Fuel efficiency is patriotic, or so Washington believes

July 4th 059-5x7

Image by Paul-W via Flickr

Like fireworks exploding in the night sky, the news spread on Independence Day that the federal government may soon require auto manufacturers to meet 56.2 miles per gallon fleet-wide by 2025. While it may have taken (admittedly) too long for most car makers to hop onto the fuel-efficiency-is-cool bandwagon (it took 18 years to legislate higher mpg requirements), the Obama administration and EPA seem to have a voracious appetite for saving gas and eliminating GHG’s (greenhouse gas emissions).

The administration will likely propose its official recommendations in the fall, which means that the near-60 number could stay or go. Until then, I can’t help but wonder if Washington would have consumers dine at the Patriotic “CAFE” that serves nothing but plug-in hybrids and electric cars with sides of cramped legs and boredom.In his recent article, Philip Klein over at the Washington Examiner, provided an inside-the-beltway perspective on the matter:

It’s pretty clear where this is going. The Obama administration wants to raise fuel economy standards to satisfy the environmental lobby heading into an election year so he’s imposing new regulations, but to get the automakers to swallow the changes, he’ll have to offer them various subsidies. In the end, consumers will be punished with less choice and lighter/more dangerous cars, while taxpayers will help to pay the bills.

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This article was written by

Melanie Batenchuk founded Be Car Chic in 2009 as a way to help consumers make smart decisions when buying and selling their cars. Her prior work at the dealership, trade association and manufacturer levels has provided her a deep understanding of the complex facets within the auto industry, making her a leading woman in her field.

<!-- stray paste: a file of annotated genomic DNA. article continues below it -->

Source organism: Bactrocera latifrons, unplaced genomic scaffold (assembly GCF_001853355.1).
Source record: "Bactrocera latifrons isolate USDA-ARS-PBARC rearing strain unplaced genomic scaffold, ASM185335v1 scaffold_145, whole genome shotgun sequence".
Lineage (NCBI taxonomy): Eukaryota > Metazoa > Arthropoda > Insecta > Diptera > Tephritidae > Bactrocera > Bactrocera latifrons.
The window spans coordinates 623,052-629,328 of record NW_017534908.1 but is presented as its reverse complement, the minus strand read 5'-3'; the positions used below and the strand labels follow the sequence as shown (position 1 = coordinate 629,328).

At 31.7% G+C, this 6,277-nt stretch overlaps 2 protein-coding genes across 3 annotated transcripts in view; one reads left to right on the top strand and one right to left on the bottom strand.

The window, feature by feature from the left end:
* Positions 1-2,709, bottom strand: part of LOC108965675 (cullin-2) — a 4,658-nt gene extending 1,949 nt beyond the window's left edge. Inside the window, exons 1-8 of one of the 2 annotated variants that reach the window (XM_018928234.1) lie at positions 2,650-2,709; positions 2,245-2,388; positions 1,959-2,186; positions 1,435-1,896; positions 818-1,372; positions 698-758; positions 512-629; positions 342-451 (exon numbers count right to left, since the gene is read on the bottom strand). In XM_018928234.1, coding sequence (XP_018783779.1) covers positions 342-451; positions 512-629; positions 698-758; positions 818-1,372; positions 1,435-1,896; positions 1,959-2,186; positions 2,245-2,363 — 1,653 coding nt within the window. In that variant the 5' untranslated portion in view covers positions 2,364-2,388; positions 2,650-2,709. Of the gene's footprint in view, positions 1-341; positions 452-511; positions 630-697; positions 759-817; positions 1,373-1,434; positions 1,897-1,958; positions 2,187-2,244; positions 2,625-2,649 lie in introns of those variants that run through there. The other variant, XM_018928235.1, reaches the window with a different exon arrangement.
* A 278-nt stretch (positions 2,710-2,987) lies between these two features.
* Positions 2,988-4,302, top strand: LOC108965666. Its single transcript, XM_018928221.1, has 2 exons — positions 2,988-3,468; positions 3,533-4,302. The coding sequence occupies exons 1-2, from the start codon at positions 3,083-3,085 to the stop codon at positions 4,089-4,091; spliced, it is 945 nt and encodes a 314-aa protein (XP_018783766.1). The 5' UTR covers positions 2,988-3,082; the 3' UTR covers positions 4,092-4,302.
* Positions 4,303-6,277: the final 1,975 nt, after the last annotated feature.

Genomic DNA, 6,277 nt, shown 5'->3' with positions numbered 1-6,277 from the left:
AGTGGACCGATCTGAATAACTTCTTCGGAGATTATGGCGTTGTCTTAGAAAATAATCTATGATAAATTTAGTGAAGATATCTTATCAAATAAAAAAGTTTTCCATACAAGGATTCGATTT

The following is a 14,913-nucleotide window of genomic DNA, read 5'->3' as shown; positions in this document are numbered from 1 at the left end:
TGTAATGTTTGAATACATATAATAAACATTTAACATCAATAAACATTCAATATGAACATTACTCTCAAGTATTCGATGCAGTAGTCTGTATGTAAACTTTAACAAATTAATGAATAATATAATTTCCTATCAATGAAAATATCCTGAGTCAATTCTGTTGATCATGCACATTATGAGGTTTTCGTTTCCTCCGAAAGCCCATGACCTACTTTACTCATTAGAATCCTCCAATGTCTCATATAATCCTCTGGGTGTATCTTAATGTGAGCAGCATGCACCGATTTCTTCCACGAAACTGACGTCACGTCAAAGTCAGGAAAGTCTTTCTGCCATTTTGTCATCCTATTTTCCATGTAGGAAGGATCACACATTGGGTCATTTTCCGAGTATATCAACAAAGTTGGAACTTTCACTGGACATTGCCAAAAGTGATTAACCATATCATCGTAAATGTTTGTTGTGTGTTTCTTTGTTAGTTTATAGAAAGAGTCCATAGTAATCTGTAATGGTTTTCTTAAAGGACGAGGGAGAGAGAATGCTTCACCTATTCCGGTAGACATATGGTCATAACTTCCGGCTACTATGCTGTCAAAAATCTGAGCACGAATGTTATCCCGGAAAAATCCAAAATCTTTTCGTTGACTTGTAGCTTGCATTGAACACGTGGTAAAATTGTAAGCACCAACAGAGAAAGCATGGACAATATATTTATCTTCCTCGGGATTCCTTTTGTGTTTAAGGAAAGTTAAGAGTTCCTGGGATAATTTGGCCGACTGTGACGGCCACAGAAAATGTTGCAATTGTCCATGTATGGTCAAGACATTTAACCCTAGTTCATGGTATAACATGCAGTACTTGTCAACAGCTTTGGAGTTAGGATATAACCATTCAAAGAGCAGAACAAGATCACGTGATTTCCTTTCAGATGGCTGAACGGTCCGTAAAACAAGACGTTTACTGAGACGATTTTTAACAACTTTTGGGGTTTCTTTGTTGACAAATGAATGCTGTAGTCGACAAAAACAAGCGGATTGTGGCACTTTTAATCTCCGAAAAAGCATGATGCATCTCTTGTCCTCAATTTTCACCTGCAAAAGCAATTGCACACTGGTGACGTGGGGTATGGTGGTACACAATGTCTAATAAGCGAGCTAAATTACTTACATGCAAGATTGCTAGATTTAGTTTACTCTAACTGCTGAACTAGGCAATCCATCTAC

There are 10 comments for this article
  1. MPGomatic at 10:52 AM

    Consider that this might not be about the environmental lobby in an election year. It’s about national security and economic renewal.The 56.2 MPG proposal is CAFE, not window sticker.It’s more about clean diesel and efficient ICE in the short term than EVs … and EVs needn’t be cramped, nor boring.Lighter doesn’t necessarily = more dangerous.

  2. beltranaboutcars at 11:08 AM

    That MPG target by fleet is possible, but the companies that are opposing to it are those that have been behind the curve (globally) in R&D of more fuel efficient cars for many years. You have 3 examples above that are way above the average right now: Prius, Volt, Leaf., and there are a number out there close enough to push the average up in the following 15 years.On the economics side, the consumer will pay the bill somehow for keeping their freedom of transportation… why should it be worst to pay a bill in local infrastructure and development instead of sending money to (big oil) companies overseas?This discussion is a remastered version of the “Clean Air Act of 1970”, and we all know who stood against it and lost their market.PS that statement that lighter cars are more dangerous is a HUGE fallacy, just ask the air industry.